Second Amendment advocates from all over the state are gathering in Cobb County this weekend for the annual Georgia Carry convention. Georgia Carry.org is a gun rights advocacy and lobbying group that formed in 2007. The organization helped push for the so-called “guns everywhere” law that legalized firearms in bars and some churches this year.
This week, some churches in Georgia will open their doors to licensed gun owners and their weapons for the first time. A new law goes into effect July 1 that allows places of worship to “opt-in” to church carry. And it’s been a tough decision for people on both sides of the issue. Inside his office at Berean Baptist Church in Social Circle, Pastor Tom Rush has met with a church deacon about everything from the church’s community cookout, to how the new gun law will impact their small congregation. Rush says the church has about 90 members, and it averages about 70 on a Sunday morning.
Starting July 1, licensed gun owners may be able to bring their firearms onto school and college campuses in Georgia, even though the “campus carry” provision was stripped from a controversial bill that will allow guns in many churches, bars and government buildings.
A new poll from the Atlanta Journal Constitution shows Georgia voters disapprove of the state’s new gun laws, despite being more likely to own guns or believing gun ownership helps protect people. The poll, conducted by Abt SRBI of New York, surveyed 1,012 adults statewide between May 5 and May 8.
Tuesday is the last day Gov. Deal can veto or sign bills into law. And some of the most controversial bills from the legislative session are still awaiting his signature. These include a bill that would make Georgia the first state in the nation to force welfare and food stamp recipients suspected of drug abuse to submit to drug tests. There’s also a bill that would allow officials to erect a monument to the Ten Commandments at the state Capitol, which the legislature’s counsel cautions might result in a lawsuit. Another bill on his desk governs how private probation companies oversee Georgia prisoners.
Some call it the “guns everywhere” bill, but it does not quite cover everything. Legislators passed “The Safe Carry Protection Act” in the final hours of this year’s legislative session. They did not, however, include an effective date anywhere in the nearly 30 page document that cleared the House and Senate.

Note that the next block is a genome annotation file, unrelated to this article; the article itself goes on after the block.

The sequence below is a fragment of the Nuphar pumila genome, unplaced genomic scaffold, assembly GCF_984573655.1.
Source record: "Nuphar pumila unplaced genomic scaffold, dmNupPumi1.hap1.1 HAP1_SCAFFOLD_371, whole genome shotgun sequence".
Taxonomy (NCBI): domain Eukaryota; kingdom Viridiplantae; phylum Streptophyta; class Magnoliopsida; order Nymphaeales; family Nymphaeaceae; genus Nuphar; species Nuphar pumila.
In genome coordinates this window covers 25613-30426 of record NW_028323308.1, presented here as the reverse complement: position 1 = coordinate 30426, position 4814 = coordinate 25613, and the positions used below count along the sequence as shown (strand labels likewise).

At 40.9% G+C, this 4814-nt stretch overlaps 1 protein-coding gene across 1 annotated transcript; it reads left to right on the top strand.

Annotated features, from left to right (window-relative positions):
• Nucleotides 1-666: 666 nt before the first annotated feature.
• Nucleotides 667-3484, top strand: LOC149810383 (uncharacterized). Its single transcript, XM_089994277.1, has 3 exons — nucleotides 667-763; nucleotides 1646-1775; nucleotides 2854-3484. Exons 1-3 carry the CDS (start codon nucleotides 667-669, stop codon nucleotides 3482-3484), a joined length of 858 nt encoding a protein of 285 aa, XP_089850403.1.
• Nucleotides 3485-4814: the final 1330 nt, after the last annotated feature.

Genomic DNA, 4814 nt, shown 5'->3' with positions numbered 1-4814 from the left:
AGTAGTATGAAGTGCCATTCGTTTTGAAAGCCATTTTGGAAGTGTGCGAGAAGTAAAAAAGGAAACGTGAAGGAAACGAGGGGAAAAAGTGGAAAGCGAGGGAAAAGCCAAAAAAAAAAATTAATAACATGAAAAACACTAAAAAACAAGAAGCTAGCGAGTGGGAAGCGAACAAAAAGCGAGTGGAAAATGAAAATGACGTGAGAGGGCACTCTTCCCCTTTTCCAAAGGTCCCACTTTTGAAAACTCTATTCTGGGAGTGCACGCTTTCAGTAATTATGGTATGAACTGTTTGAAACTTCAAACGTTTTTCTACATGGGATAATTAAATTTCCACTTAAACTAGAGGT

Georgia lawmakers have made it through one of the quickest legislative sessions in recent memory. Along the way, they passed bills limiting healthcare coverage for abortion, expanding where you can bring a gun and barring a Governor from expanding Medicaid. Lawmakers gaveled out of the 2014 session at midnight, per their custom, but not before battling over the gun bill. Republicans (and some Democrats) were split on how broad the legislation should be.
There was more controversy Friday at the Capitol after members of the House approved a bill that allow Georgians to carry guns in more places, including churches and bars. Lawmakers dropped the provision that would have allowed guns on college campuses, but as it stands Friday, the bill would decriminalize the act of bringing a gun onto university property. House Bill 875 erases the part of Georgia's code that banned guns from churches and bars. While it doesn't say gun owners can take firearms on college campuses, it changes the penalty from criminal prosecution to a fine of 100 dollars.
A provision that would have allowed students to carry weapons on public college campuses will be dropped from a revised gun bill. The provision would have opened the door for students age 21 and older with permits to carry firearms on college property. The measure has been strongly opposed by the university system and the state board of regents. So–called “campus carry” provisions have long been a sticking point in a proposed gun rights bill, and lawmakers have been working on a compromise that would give college and university presidents the option to allow guns on their campuses. But now, supporters of the provision face another stumbling block.
A key Georgia lawmaker says a provision that would have allowed students to carry weapons on public college campuses will be dropped from a revised gun bill expected to be introduced soon. Rep. John Meadows, chair of the House Rules Committee, said in an interview Thursday that the bill will instead focus on enhancing reporting of the mentally ill and empowering local school districts to arm employees if they wish.